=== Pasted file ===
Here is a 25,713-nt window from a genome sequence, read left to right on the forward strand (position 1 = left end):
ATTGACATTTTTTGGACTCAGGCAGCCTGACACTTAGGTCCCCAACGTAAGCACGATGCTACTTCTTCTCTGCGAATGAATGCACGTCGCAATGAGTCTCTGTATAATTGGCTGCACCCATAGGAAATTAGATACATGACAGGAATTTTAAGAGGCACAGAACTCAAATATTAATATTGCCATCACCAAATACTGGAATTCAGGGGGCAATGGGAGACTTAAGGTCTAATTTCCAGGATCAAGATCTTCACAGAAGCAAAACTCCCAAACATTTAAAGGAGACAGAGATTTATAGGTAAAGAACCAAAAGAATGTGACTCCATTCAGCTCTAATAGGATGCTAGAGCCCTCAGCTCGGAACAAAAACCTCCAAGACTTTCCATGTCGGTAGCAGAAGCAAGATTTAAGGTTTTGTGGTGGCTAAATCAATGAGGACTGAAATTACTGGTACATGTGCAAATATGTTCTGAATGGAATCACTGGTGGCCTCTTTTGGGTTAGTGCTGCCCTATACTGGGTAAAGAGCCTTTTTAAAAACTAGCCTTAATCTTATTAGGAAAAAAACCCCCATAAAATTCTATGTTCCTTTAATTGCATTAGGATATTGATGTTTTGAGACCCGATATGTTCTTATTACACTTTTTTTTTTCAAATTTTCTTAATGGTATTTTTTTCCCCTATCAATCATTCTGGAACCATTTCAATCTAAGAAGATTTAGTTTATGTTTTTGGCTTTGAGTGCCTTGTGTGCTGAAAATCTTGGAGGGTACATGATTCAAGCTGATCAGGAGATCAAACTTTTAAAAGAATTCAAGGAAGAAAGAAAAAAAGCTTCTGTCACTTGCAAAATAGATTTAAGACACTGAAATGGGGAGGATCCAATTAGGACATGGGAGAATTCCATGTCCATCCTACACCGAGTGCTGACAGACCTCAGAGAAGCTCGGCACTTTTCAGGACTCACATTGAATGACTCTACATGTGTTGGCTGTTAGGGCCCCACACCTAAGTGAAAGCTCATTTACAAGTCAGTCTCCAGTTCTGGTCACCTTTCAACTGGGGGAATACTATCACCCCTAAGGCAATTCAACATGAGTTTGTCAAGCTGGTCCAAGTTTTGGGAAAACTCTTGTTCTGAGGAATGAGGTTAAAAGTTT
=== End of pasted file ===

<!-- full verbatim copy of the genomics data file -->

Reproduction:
Here is a 25,713-nt window from a genome sequence, read left to right on the forward strand (position 1 = left end):
ATTGACATTTTTTGGACTCAGGCAGCCTGACACTTAGGTCCCCAACGTAAGCACGATGCTACTTCTTCTCTGCGAATGAATGCACGTCGCAATGAGTCTCTGTATAATTGGCTGCACCCATAGGAAATTAGATACATGACAGGAATTTTAAGAGGCACAGAACTCAAATATTAATATTGCCATCACCAAATACTGGAATTCAGGGGGCAATGGGAGACTTAAGGTCTAATTTCCAGGATCAAGATCTTCACAGAAGCAAAACTCCCAAACATTTAAAGGAGACAGAGATTTATAGGTAAAGAACCAAAAGAATGTGACTCCATTCAGCTCTAATAGGATGCTAGAGCCCTCAGCTCGGAACAAAAACCTCCAAGACTTTCCATGTCGGTAGCAGAAGCAAGATTTAAGGTTTTGTGGTGGCTAAATCAATGAGGACTGAAATTACTGGTACATGTGCAAATATGTTCTGAATGGAATCACTGGTGGCCTCTTTTGGGTTAGTGCTGCCCTATACTGGGTAAAGAGCCTTTTTAAAAACTAGCCTTAATCTTATTAGGAAAAAAACCCCCATAAAATTCTATGTTCCTTTAATTGCATTAGGATATTGATGTTTTGAGACCCGATATGTTCTTATTACACTTTTTTTTTTCAAATTTTCTTAATGGTATTTTTTTCCCCTATCAATCATTCTGGAACCATTTCAATCTAAGAAGATTTAGTTTATGTTTTTGGCTTTGAGTGCCTTGTGTGCTGAAAATCTTGGAGGGTACATGATTCAAGCTGATCAGGAGATCAAACTTTTAAAAGAATTCAAGGAAGAAAGAAAAAAAGCTTCTGTCACTTGCAAAATAGATTTAAGACACTGAAATGGGGAGGATCCAATTAGGACATGGGAGAATTCCATGTCCATCCTACACCGAGTGCTGACAGACCTCAGAGAAGCTCGGCACTTTTCAGGACTCACATTGAATGACTCTACATGTGTTGGCTGTTAGGGCCCCACACCTAAGTGAAAGCTCATTTACAAGTCAGTCTCCAGTTCTGGTCACCTTTCAACTGGGGGAATACTATCACCCCTAAGGCAATTCAACATGAGTTTGTCAAGCTGGTCCAAGTTTTGGGAAAACTCTTGTTCTGAGGAATGAGGTTAAAAGTTT